These subtler forms of redundancy are of course felt, but less so. I would give both queen-bishop and queen-rook redundancies half the penalties of what a rook redundancy is due, so maybe some 7-8cps normal values, 15cps SF values, uniform for both middlegame and endgame.

[d]r3r1k1/1p3pp1/p3n2p/8/8/1PQ1B2P/P4PP1/6K1 w - - 0 1
The 2 black rooks are redundant, but the white queen is partially redundant with the white bishop too, they are both diagonal pieces.

[d]3rr1k1/1p3pp1/p1p1n2p/8/8/1PQ4P/P4PP1/4R1K1 w - - 0 1
The 2 black rooks are redundant, but the white queen is also partially redundant with the white rook, as they are both linear pieces.

[d]r3r1k1/1p3pp1/p1b1n2p/8/8/1PQ1B2P/P4PP1/4R1K1 w - - 0 1
The black rooks are redundant, but the white queen is redundant with both the white rook and the white bishop.

So that again, I would give redundant pieces the following redundancy penalties:

- redundant rook - 15cps unifrom penalty for both mg and eg
- redundant knight - 5-8cps mg penalty, 15cps eg penalty
- partially redundant queen and rook and partially redundant queen and bishop - 7-8cps penalty for both mg and eg.

For SF of course, values should be double.

I think doing redundancy is very important, especially for people who care about material values. You simply can not tune material values well enough without also giving the corresponding redundancy penalty for the specific piece configuration.

How many authors do rook redundancy?
How many authors do subtler forms of redundancy, as queen and bishop and queen and rook redundancy?

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Re: Redundant knight

Post by zullil » Fri Jun 20, 2014 11:50 am

Lyudmil Tsvetkov wrote:I know that many engines apply a penalty for a redundant rook, SF for example. But I wonder how many engines would apply the somewhat less obvious penalty for a redundant knight?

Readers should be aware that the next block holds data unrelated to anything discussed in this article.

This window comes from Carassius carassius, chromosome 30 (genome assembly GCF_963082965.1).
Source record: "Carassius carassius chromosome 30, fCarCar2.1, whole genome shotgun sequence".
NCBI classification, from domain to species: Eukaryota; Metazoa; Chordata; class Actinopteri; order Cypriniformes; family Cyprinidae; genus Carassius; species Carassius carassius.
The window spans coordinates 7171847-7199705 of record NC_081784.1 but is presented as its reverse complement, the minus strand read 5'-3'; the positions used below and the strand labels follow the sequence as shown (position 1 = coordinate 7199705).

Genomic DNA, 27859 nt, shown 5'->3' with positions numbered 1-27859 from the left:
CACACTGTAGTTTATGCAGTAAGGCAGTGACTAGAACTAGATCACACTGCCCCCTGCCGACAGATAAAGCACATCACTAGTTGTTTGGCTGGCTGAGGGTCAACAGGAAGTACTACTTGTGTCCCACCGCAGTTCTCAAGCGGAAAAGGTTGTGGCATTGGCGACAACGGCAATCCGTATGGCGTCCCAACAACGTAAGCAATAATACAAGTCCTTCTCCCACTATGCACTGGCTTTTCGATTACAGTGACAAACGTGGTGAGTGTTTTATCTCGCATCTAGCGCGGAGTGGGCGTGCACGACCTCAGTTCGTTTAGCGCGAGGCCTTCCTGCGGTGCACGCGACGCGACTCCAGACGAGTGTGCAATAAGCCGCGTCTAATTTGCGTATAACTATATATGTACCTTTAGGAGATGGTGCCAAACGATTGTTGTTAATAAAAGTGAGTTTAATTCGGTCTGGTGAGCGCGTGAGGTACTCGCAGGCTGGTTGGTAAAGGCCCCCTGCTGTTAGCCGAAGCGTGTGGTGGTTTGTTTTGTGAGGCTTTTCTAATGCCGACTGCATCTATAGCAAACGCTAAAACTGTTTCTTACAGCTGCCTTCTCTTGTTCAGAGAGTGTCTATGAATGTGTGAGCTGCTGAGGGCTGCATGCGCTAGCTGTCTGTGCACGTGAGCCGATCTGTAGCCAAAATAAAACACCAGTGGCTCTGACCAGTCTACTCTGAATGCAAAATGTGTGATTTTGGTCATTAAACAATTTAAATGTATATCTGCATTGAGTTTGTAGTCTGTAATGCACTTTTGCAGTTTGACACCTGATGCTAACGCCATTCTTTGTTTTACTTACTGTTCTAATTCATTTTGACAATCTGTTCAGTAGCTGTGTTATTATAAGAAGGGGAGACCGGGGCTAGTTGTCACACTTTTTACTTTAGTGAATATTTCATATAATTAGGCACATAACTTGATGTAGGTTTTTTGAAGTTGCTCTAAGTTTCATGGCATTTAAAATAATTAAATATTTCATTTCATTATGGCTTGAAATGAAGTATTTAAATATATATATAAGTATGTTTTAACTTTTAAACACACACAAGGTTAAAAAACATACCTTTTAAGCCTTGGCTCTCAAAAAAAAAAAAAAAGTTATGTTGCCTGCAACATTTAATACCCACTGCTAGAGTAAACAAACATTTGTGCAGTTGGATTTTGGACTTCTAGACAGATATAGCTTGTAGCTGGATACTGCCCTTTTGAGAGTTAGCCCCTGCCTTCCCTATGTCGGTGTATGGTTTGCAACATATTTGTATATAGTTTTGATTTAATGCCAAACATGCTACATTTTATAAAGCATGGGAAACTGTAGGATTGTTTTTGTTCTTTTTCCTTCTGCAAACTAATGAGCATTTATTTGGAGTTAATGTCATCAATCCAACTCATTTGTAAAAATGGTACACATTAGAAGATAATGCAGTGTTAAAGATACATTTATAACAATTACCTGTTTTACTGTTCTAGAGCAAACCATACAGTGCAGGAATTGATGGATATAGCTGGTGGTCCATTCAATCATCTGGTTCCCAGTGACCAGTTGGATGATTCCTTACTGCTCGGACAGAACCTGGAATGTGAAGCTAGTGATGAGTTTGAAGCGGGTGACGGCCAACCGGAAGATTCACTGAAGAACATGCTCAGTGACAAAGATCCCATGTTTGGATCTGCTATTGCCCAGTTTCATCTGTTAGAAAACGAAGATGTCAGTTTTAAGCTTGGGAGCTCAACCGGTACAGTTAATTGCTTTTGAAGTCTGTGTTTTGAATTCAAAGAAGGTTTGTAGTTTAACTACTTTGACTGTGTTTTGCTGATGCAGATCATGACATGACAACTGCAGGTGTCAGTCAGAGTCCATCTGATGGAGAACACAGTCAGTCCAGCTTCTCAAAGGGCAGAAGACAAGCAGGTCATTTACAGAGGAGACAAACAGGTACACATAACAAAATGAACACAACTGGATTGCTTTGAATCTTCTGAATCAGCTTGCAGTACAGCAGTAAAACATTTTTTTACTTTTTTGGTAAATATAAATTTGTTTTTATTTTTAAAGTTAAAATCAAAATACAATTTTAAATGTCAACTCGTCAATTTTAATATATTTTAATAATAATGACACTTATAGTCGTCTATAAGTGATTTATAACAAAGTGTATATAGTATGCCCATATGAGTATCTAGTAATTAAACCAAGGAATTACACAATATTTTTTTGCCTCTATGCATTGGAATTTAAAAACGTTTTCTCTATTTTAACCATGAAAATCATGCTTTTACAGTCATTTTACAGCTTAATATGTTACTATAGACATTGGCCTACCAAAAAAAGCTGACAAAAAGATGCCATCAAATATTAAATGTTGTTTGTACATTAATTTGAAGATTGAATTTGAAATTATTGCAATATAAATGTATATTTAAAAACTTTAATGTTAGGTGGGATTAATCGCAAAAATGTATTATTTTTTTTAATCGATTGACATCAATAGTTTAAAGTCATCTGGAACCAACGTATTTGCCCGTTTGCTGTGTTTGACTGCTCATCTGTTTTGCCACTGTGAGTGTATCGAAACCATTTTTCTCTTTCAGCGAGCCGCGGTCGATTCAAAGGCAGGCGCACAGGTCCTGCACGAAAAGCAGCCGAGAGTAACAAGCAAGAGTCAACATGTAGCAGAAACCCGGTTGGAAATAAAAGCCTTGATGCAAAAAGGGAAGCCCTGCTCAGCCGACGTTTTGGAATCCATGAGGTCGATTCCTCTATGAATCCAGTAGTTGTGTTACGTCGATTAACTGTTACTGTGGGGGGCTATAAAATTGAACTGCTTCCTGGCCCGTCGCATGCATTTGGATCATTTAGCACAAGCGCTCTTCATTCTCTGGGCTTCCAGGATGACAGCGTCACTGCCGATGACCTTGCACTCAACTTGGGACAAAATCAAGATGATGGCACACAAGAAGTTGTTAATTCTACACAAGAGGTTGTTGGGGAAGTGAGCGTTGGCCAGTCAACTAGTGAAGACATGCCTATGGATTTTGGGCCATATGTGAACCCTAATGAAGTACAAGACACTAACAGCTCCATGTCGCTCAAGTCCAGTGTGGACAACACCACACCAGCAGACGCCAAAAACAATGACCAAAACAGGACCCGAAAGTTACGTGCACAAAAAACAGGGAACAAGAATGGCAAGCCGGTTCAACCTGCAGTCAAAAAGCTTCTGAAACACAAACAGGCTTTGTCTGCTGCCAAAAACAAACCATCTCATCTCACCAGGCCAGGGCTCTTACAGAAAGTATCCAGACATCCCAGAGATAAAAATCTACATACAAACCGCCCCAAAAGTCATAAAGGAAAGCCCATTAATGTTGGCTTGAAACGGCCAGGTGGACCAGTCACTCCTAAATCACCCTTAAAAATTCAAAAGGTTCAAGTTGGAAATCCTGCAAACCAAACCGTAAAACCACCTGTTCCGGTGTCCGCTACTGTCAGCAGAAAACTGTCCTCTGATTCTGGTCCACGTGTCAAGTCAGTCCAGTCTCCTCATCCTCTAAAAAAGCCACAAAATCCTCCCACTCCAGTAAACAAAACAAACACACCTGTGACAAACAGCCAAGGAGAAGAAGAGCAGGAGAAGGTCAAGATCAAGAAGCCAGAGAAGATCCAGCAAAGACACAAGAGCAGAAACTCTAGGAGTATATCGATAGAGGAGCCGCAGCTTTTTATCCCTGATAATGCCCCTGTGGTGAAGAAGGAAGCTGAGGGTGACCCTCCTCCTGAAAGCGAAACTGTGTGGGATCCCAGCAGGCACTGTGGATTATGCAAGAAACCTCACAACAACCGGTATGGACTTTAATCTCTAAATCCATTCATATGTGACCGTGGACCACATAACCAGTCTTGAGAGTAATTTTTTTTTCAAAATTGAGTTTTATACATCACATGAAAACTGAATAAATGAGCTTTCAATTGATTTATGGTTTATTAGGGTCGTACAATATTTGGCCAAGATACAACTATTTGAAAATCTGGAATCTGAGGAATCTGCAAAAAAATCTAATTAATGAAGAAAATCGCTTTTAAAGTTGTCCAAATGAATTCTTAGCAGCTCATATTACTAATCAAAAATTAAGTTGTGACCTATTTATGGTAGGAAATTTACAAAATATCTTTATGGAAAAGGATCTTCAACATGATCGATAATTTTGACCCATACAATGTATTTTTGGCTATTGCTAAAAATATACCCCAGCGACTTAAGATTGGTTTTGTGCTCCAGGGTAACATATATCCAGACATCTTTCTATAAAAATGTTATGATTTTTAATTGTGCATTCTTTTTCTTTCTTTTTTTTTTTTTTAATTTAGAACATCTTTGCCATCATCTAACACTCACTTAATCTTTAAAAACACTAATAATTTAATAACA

Pieces with same piece type, when repetitive, are of course due some penalty, as they do not coordinate quite well among themselves; in any case, different piece types coordinate better.
This makes little sense to me, especially for rooks. Two rooks can work very well in forming a "battery", that can control an open file, for example.

Perhaps I misunderstand "redundancy", especially if "many engines apply a penalty for a redundant rook".

Lyudmil Tsvetkov
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Re: Redundant knight

Post by Lyudmil Tsvetkov » Fri Jun 20, 2014 11:54 am

hgm wrote:I think your views on this are way too simplistic. As the Queens vs Knights end-games show, Knights cooperate much better with each other than mixed pieces do.

There is a well-known reason for penalizing a pair of Knights: it has no mating potential. How important this is depends on the total number of Pawns, though.

The first position you show is also favorable for white because of the Pawn spread. Pawns on both wings is an advantage against low-speed pieces like Knights per se, whether they come in pairs or not. Give white an f-Pawn in stead of a b-Pawn, and he doesn't stand any winning chances at all. Even shifting the Pawn to the c-file already seems to make the position quite hopeless for white's winning ambitions: the Knights can block the passer while protecting each other, and protect their own g-Pawn at the same time, leaving no weakness for the Rook to attack.